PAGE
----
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text 2018-04-26 12:48
"The Library At Mount Char" by Scott Hawkins - DNF at 6% - this one's not for me.
The Library at Mount Char - Scott Hawkins

I started this book more than three months ago. I kept coming back to it and deciding to read something else. Today I did that again and decided this one just isn't for me.

It's well written: strong characters, vivid action, a clear sense of place and lots of "something wicked this way comes" foreboding. But the pulse that beats beneath the start of this book is one of protracted, ritualised, violent abuse of children.

I'm sure there's an intriguing rationale for the abuse. There may even be a rebellion against it but I don't want that abuse in my head so this book and I have no future.

 

I haven't given a star rating as I don't think it's fair, given how little of the book I read. I'm putting this down to a poor buying decision on my part.

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text 2018-04-25 21:08
Reading progress update: I've read 44 out of 380 pages.
A Talent for Murder: A Novel - Andrew Wilson

Ok, this is probably the one book that I am starting with the most anticipation and the most hesitation I have felt towards any book in a while. 

 

I don't like fan-fiction and I'm particular about historical fiction, even more so when it is about a person or event that I am familiar with. 

 

A Talent for Murder is both. It is a fictionalised biography of Agatha Christie that is also a mystery about what happened during the eleven days she was missing in 1926. 

 

I'm also excited. Andrew Wilson is a skilled biographer of Patricia Highsmith, another favourite of mine. He is also a fan of her thrillers. 

 

So far, I'm excited to say that all that reading Highsmith seems to have rubbed off a little, and that is probably the best scenario I could have wished for. The beginning of the book was a littered with scenes that resembled elements of both The Man in the Brown Suit and Strangers on a Train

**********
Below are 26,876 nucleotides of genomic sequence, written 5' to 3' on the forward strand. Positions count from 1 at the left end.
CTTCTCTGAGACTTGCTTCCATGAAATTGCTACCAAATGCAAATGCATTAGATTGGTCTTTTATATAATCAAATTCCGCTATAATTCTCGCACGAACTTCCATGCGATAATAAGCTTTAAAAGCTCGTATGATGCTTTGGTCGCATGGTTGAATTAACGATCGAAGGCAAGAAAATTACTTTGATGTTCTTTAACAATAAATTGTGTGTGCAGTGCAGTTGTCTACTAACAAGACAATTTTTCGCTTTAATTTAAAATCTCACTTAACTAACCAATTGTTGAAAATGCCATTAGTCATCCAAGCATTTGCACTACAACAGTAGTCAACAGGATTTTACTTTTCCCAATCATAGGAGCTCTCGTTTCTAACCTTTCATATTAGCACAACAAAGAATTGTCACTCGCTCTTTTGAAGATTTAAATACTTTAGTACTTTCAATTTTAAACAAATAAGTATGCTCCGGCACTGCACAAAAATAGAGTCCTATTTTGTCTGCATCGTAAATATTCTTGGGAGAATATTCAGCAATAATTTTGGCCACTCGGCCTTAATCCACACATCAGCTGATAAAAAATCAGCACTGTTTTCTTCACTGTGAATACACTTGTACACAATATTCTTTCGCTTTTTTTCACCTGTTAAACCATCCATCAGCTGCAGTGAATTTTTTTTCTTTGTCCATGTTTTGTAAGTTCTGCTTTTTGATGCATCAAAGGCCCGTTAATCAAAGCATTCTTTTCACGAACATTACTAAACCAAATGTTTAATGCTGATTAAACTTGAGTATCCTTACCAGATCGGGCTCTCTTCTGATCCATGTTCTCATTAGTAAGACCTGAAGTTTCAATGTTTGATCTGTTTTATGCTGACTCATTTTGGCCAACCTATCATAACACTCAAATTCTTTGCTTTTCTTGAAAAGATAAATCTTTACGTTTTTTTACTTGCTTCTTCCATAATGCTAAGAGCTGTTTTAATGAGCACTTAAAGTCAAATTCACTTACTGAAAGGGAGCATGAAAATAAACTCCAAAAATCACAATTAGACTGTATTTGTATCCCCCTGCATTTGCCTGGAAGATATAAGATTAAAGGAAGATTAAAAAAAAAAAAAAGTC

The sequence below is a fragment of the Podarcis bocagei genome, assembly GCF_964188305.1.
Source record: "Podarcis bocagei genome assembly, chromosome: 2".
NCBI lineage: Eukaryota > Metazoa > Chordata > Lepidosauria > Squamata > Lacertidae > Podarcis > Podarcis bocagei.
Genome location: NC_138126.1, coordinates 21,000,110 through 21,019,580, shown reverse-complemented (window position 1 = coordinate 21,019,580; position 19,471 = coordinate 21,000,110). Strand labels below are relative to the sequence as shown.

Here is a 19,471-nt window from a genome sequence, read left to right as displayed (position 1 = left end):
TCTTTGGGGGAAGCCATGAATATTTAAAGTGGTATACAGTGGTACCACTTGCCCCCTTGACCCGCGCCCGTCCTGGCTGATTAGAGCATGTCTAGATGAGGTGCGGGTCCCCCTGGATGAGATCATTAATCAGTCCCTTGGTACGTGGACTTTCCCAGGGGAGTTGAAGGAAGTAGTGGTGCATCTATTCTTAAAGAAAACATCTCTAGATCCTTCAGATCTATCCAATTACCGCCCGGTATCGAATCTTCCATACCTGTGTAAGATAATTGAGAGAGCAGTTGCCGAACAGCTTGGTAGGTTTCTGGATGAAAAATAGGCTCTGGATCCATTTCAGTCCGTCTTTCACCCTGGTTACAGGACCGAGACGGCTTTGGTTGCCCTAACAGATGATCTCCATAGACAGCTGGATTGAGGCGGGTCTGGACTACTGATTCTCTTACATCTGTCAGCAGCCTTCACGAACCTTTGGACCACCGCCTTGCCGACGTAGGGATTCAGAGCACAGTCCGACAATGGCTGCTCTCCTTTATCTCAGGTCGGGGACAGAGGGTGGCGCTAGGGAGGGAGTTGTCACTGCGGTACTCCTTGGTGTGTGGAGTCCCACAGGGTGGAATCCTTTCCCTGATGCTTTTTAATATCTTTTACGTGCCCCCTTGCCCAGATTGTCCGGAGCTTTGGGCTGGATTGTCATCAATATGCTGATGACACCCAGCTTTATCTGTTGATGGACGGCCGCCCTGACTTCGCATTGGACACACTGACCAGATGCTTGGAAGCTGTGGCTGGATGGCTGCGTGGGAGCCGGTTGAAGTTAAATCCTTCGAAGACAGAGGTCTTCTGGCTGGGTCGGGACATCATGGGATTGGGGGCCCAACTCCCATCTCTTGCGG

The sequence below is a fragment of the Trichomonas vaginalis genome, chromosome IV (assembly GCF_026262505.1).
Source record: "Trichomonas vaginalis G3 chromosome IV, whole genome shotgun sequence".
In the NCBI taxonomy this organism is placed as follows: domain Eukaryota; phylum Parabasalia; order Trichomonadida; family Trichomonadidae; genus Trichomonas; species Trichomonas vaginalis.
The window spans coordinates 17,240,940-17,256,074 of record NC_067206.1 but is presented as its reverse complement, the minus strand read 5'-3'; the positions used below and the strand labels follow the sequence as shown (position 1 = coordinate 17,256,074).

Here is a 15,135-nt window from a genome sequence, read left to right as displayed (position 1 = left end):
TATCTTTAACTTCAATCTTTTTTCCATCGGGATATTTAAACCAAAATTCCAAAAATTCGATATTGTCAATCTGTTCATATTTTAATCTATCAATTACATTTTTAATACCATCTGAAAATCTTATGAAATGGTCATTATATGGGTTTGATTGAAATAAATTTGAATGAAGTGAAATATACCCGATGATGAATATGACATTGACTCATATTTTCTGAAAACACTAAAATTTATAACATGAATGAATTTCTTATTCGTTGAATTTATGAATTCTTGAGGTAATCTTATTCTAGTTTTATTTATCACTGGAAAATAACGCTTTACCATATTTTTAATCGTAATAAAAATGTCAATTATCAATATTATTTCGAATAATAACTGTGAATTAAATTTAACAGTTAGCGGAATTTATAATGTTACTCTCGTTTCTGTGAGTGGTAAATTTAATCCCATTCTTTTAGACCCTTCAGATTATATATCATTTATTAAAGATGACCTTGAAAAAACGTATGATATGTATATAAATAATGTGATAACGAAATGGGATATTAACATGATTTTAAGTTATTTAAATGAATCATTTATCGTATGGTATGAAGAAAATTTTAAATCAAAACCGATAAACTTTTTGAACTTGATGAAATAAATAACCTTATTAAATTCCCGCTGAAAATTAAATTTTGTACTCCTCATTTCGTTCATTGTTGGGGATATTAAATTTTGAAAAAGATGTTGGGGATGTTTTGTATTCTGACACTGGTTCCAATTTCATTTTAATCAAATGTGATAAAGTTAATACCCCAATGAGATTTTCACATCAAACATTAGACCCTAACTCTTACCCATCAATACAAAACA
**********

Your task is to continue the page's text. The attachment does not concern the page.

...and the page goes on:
I hope Wilson manages to keep this up.

 

Incidentally, I'm not impressed by the title, A Talent for Murder. It seems to be a copy of Nicola Upson's An Expert in Murder, which essentially following the same story idea but is a fictionalised murder mystery based on Christie's fellow crime writer Josephine Tey.

 

Yeah, not keen on the copy-cat idea here, and I'm sure I'll be even less impressed if Wilson follows the same formula.

So, we'll see.

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review 2018-04-25 08:25
Geek Love
Geek Love - Katherine Dunn

DNF @ 60 pages. 

 

Some books just aren't for me. This is one of them.

No rating, no regrets, but no more time spent on this one either. 

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text 2018-04-24 07:13
Reading progress update: I've read 167 out of 414 pages.
The Black Count: Glory, Revolution, Betrayal, and the Real Count of Monte Cristo - Tom Reiss

Parts of this are fascinating, but the play by play descriptions of military campaigns are really not.

 

Oh, and the revolutionary Jacobins were ... nuts.

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text 2018-04-16 00:10
Post-Vacation Book Haul

Hello,

 

I got back from the trip to Berlin this lunchtime and have lots of updates of books to post but spent most of today either sleeping or unpacking / doing laundry. 

So, updates and pictures are likely to follow later this week. 

 

As a first installment, here's what I did settle on picking up at the airport on the way back:

 

 

I have really high hopes for both books:

 

I picked up the audiobook of The Silk Roads a while back when it was on special offer, but this is a book I really want as a paper copy. A colleague of mine recommended it and I found the enthusiasm with which she told about the book rather catching. 

 

The second one, A Talent for Murder, is a slightly different temptation: I really don't like the idea of a fictional re-working of Christie's disappearance that much - there is a lot of potential to get things wrong, especially with respect to her actual biography and works.

BUT... Andrew Wilson is a biographer. He wrote a very good (imo) biography of Patricia Highsmith, and I appreciated how he seemed to stick to facts and steer clear of dramatising events in Highsmith's life. 

So, I am rather intrigued about his treatment of the story of Christie's "lost days". 

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